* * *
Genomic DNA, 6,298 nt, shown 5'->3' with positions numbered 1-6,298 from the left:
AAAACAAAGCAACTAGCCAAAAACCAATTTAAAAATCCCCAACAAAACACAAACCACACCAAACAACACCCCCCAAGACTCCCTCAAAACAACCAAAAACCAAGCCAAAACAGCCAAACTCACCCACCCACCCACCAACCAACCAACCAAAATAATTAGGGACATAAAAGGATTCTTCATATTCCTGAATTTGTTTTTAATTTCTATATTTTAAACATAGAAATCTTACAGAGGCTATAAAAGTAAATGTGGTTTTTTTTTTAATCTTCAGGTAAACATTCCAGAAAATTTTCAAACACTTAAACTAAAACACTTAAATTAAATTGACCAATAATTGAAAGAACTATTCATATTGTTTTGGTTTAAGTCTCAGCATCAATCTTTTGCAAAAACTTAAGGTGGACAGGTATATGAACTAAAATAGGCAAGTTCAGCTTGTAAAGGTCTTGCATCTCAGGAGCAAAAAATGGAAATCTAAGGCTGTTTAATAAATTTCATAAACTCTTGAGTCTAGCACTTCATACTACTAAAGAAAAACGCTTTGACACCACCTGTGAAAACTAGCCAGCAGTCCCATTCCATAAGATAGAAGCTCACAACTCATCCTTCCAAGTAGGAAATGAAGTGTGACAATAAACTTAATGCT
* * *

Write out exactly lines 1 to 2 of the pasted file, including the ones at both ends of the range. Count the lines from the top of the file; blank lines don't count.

Genomic DNA, 6,298 nt, shown 5'->3' with positions numbered 1-6,298 from the left:
AAAACAAAGCAACTAGCCAAAAACCAATTTAAAAATCCCCAACAAAACACAAACCACACCAAACAACACCCCCCAAGACTCCCTCAAAACAACCAAAAACCAAGCCAAAACAGCCAAACTCACCCACCCACCCACCAACCAACCAACCAAAATAATTAGGGACATAAAAGGATTCTTCATATTCCTGAATTTGTTTTTAATTTCTATATTTTAAACATAGAAATCTTACAGAGGCTATAAAAGTAAATGTGGTTTTTTTTTTAATCTTCAGGTAAACATTCCAGAAAATTTTCAAACACTTAAACTAAAACACTTAAATTAAATTGACCAATAATTGAAAGAACTATTCATATTGTTTTGGTTTAAGTCTCAGCATCAATCTTTTGCAAAAACTTAAGGTGGACAGGTATATGAACTAAAATAGGCAAGTTCAGCTTGTAAAGGTCTTGCATCTCAGGAGCAAAAAATGGAAATCTAAGGCTGTTTAATAAATTTCATAAACTCTTGAGTCTAGCACTTCATACTACTAAAGAAAAACGCTTTGACACCACCTGTGAAAACTAGCCAGCAGTCCCATTCCATAAGATAGAAGCTCACAACTCATCCTTCCAAGTAGGAAATGAAGTGTGACAATAAACTTAATGCT